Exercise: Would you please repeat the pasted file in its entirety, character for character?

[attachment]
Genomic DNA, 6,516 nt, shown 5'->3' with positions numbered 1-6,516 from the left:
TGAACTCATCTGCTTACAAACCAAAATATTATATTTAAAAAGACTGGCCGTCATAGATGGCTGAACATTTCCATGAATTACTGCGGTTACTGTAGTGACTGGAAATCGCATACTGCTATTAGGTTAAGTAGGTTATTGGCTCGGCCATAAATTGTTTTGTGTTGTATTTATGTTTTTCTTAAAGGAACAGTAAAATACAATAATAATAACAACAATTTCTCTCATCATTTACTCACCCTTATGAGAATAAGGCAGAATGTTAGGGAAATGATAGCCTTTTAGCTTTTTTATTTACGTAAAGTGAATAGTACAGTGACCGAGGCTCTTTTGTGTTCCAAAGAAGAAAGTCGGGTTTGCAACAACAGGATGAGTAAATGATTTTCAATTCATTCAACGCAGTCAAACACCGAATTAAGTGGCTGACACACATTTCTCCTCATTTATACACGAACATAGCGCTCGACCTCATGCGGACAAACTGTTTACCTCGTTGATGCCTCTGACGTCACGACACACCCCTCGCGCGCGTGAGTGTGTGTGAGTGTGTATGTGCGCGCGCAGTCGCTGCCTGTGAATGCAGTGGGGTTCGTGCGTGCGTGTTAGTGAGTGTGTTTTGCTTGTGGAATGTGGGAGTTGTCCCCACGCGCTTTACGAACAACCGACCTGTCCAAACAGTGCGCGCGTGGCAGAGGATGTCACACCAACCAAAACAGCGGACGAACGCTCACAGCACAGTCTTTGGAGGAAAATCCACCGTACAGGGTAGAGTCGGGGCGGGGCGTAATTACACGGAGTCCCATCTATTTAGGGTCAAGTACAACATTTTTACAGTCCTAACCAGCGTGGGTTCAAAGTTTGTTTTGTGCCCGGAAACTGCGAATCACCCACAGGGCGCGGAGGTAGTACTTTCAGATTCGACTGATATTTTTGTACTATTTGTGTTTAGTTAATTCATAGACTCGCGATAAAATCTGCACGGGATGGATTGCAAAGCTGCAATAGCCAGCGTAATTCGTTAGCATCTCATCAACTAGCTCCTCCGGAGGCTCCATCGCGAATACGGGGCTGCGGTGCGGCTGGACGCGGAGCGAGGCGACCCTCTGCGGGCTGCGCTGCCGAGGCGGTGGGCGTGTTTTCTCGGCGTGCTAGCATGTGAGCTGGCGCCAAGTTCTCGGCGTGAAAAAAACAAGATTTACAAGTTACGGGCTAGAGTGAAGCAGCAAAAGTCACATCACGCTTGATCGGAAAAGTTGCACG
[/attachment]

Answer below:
Genomic DNA, 6,516 nt, shown 5'->3' with positions numbered 1-6,516 from the left:
TGAACTCATCTGCTTACAAACCAAAATATTATATTTAAAAAGACTGGCCGTCATAGATGGCTGAACATTTCCATGAATTACTGCGGTTACTGTAGTGACTGGAAATCGCATACTGCTATTAGGTTAAGTAGGTTATTGGCTCGGCCATAAATTGTTTTGTGTTGTATTTATGTTTTTCTTAAAGGAACAGTAAAATACAATAATAATAACAACAATTTCTCTCATCATTTACTCACCCTTATGAGAATAAGGCAGAATGTTAGGGAAATGATAGCCTTTTAGCTTTTTTATTTACGTAAAGTGAATAGTACAGTGACCGAGGCTCTTTTGTGTTCCAAAGAAGAAAGTCGGGTTTGCAACAACAGGATGAGTAAATGATTTTCAATTCATTCAACGCAGTCAAACACCGAATTAAGTGGCTGACACACATTTCTCCTCATTTATACACGAACATAGCGCTCGACCTCATGCGGACAAACTGTTTACCTCGTTGATGCCTCTGACGTCACGACACACCCCTCGCGCGCGTGAGTGTGTGTGAGTGTGTATGTGCGCGCGCAGTCGCTGCCTGTGAATGCAGTGGGGTTCGTGCGTGCGTGTTAGTGAGTGTGTTTTGCTTGTGGAATGTGGGAGTTGTCCCCACGCGCTTTACGAACAACCGACCTGTCCAAACAGTGCGCGCGTGGCAGAGGATGTCACACCAACCAAAACAGCGGACGAACGCTCACAGCACAGTCTTTGGAGGAAAATCCACCGTACAGGGTAGAGTCGGGGCGGGGCGTAATTACACGGAGTCCCATCTATTTAGGGTCAAGTACAACATTTTTACAGTCCTAACCAGCGTGGGTTCAAAGTTTGTTTTGTGCCCGGAAACTGCGAATCACCCACAGGGCGCGGAGGTAGTACTTTCAGATTCGACTGATATTTTTGTACTATTTGTGTTTAGTTAATTCATAGACTCGCGATAAAATCTGCACGGGATGGATTGCAAAGCTGCAATAGCCAGCGTAATTCGTTAGCATCTCATCAACTAGCTCCTCCGGAGGCTCCATCGCGAATACGGGGCTGCGGTGCGGCTGGACGCGGAGCGAGGCGACCCTCTGCGGGCTGCGCTGCCGAGGCGGTGGGCGTGTTTTCTCGGCGTGCTAGCATGTGAGCTGGCGCCAAGTTCTCGGCGTGAAAAAAACAAGATTTACAAGTTACGGGCTAGAGTGAAGCAGCAAAAGTCACATCACGCTTGATCGGAAAAGTTGCACG